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Radiation protection in veterinary medicine. Recommended safety procedures for installation and use of veterinary x-ray equipment - safety code 28

Technical Report:

Abstract

Diagnostic radiology is an essential part of present-day veterinary practice. The need for radiation protection exists because occupational exposure to ionizing radiation can result in deleterious effects that may manifest themselves not only in exposed individuals but in their descendants as well. These are respectively called somatic and genetic effects. Somatic effects are characterized by observable changes occurring in the body organs of the exposed individual. These changes may appear from within a few hours to many years later, depending on the amount and duration of exposure of the individual. In veterinary medicine, the possibility that anyone may be exposed to enough radiation to create somatic effect is extremely remote. Genetic effects are more a cause for concern at the lower doses used in veterinary radiology. Although the radiation doses may be small and appear to cause no observable damage, the probability of chromosomal damage in the germ cells, with the consequence of mutations, does exist. These mutations may give rise to genetic defects and therefore make these doses significant when applied to a large number of individuals. There are two main aspects of the problem to be considered. First, personnel working with X-ray equipment must be protected from excessive  More>>
Publication Date:
Dec 31, 1991
Product Type:
Technical Report
Report Number:
EHD-TR-151
Reference Number:
SCA: 560190; PA: AIX-24:006168; SN: 93000931232
Resource Relation:
Other Information: PBD: 1991
Subject:
61 RADIATION PROTECTION AND DOSIMETRY; RADIATION PROTECTION; VETERINARY MEDICINE; RECOMMENDATIONS; SAFETY; X-RAY EQUIPMENT; X-RAY SOURCES; 560190; RADIATION PROTECTION STANDARDS
OSTI ID:
10118834
Research Organizations:
Department of National Health and Welfare, Ottawa, ON (Canada). Health Protection Branch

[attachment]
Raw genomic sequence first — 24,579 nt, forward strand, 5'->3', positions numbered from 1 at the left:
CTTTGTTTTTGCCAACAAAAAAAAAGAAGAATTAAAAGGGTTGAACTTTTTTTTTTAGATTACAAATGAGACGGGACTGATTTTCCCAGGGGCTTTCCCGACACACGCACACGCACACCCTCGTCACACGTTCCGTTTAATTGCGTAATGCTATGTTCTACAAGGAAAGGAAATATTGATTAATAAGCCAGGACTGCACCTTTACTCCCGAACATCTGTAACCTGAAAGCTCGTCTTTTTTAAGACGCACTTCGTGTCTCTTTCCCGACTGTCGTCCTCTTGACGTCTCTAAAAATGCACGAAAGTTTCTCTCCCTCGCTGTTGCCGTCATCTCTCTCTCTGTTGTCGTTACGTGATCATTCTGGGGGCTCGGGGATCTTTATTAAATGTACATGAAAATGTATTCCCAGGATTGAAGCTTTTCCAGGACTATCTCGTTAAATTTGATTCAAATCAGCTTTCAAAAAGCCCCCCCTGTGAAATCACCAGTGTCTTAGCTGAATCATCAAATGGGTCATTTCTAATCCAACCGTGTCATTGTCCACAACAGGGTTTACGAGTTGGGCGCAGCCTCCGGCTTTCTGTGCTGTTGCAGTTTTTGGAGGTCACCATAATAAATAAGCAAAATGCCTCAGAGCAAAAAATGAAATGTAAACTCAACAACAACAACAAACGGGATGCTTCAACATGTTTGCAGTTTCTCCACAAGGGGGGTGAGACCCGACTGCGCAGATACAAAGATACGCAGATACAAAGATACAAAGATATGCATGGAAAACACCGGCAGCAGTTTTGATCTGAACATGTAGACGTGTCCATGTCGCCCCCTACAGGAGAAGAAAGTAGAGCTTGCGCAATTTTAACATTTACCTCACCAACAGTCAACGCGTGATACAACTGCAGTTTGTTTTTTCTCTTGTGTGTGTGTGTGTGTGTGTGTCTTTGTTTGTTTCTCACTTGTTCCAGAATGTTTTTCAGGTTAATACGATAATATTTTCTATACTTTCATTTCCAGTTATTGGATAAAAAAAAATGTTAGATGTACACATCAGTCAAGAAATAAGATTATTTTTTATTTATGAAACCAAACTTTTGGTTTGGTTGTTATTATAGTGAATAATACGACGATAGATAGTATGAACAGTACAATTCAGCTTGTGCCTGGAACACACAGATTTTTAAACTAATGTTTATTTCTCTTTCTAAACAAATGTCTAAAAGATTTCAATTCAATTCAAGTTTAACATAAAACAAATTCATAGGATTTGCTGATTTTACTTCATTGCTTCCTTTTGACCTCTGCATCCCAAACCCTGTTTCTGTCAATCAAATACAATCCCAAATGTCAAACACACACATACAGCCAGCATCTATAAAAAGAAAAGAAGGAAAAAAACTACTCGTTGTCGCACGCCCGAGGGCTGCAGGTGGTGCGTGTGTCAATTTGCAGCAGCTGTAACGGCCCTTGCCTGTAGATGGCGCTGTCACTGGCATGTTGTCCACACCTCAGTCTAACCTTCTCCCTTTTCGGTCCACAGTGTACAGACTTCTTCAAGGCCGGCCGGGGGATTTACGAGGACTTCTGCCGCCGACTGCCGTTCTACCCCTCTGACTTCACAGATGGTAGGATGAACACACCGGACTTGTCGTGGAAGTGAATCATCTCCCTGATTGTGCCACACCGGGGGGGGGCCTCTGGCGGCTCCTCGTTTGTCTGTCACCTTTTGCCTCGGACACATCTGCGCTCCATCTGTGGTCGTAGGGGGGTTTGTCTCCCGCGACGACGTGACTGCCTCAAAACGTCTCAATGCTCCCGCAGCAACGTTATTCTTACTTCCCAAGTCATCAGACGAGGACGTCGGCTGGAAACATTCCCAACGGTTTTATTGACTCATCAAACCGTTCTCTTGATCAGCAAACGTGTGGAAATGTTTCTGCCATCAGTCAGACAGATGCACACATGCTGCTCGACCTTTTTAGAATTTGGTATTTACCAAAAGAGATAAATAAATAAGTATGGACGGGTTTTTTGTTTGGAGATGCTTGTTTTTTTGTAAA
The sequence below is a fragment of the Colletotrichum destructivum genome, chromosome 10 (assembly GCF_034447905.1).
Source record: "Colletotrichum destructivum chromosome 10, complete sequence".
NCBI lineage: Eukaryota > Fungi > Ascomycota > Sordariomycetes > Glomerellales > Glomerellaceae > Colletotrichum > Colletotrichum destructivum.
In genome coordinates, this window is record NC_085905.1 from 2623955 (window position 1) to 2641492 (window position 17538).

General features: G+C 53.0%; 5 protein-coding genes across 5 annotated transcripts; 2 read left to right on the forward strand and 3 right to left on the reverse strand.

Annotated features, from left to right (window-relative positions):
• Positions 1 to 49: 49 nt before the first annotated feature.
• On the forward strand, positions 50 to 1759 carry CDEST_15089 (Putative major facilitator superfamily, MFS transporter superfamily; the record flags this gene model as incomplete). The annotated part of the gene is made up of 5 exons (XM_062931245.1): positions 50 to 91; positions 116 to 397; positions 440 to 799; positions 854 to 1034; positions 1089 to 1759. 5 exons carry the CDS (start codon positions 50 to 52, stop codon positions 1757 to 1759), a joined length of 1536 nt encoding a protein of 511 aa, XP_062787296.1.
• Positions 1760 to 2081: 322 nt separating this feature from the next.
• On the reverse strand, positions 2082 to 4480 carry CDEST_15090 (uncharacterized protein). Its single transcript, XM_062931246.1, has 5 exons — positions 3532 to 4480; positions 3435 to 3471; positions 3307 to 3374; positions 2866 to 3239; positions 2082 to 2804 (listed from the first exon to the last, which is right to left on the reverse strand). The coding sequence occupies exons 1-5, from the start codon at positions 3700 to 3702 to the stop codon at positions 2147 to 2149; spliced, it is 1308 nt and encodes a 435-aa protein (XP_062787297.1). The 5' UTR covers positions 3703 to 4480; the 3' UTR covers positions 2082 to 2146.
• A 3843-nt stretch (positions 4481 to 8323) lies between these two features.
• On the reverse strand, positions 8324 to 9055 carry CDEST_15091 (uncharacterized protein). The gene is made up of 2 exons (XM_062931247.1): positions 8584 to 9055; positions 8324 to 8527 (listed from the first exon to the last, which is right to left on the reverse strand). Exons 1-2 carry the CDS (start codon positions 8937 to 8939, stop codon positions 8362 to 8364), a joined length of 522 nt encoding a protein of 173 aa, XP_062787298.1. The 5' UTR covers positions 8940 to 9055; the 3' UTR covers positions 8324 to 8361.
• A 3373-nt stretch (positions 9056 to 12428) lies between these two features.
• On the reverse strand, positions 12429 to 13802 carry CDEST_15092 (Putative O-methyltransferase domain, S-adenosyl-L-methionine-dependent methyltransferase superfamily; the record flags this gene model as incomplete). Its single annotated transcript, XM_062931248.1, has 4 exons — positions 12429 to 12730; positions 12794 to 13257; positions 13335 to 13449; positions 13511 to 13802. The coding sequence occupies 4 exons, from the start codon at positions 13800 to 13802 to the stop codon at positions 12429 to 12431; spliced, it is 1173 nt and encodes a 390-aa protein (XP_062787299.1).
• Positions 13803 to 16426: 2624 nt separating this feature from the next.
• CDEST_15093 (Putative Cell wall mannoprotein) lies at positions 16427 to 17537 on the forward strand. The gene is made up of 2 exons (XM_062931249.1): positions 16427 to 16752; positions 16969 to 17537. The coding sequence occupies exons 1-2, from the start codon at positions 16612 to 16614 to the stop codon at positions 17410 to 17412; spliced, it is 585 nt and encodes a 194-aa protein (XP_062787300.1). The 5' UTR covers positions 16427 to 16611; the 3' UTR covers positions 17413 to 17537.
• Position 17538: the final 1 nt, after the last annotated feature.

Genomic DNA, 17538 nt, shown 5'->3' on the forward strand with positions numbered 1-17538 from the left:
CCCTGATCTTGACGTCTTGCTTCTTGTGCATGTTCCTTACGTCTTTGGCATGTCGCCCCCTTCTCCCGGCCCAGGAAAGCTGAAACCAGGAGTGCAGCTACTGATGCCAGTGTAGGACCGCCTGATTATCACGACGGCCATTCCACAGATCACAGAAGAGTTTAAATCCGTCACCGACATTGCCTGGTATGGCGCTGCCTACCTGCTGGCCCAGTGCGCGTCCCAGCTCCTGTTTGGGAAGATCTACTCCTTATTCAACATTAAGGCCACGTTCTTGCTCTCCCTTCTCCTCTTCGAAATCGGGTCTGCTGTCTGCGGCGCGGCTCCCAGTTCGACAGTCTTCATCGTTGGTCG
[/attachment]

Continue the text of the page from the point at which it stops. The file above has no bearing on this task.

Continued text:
Country of Origin:
Canada
Language:
English
Other Identifying Numbers:
Other: ON: DE93611717; ISBN 0-660-13684-8; TRN: CA9201034006168
Availability:
OSTI; NTIS (US Sales Only); INIS
Submitting Site:
INIS
Size:
[39] p.
Announcement Date:
Jun 30, 2005

Technical Report:

Citation Formats

None. Radiation protection in veterinary medicine. Recommended safety procedures for installation and use of veterinary x-ray equipment - safety code 28. Canada: N. p., 1991. Web.
None. Radiation protection in veterinary medicine. Recommended safety procedures for installation and use of veterinary x-ray equipment - safety code 28. Canada.
None. 1991. "Radiation protection in veterinary medicine. Recommended safety procedures for installation and use of veterinary x-ray equipment - safety code 28." Canada.
@misc{etde_10118834,
title = {Radiation protection in veterinary medicine. Recommended safety procedures for installation and use of veterinary x-ray equipment - safety code 28}
author = {None}
abstractNote = {Diagnostic radiology is an essential part of present-day veterinary practice. The need for radiation protection exists because occupational exposure to ionizing radiation can result in deleterious effects that may manifest themselves not only in exposed individuals but in their descendants as well. These are respectively called somatic and genetic effects. Somatic effects are characterized by observable changes occurring in the body organs of the exposed individual. These changes may appear from within a few hours to many years later, depending on the amount and duration of exposure of the individual. In veterinary medicine, the possibility that anyone may be exposed to enough radiation to create somatic effect is extremely remote. Genetic effects are more a cause for concern at the lower doses used in veterinary radiology. Although the radiation doses may be small and appear to cause no observable damage, the probability of chromosomal damage in the germ cells, with the consequence of mutations, does exist. These mutations may give rise to genetic defects and therefore make these doses significant when applied to a large number of individuals. There are two main aspects of the problem to be considered. First, personnel working with X-ray equipment must be protected from excessive exposure to radiation during their work. Secondly, personnel in the vicinity of veterinary X-ray facilities and the general public require adequate protection.}
place = {Canada}
year = {1991}
month = {Dec}
}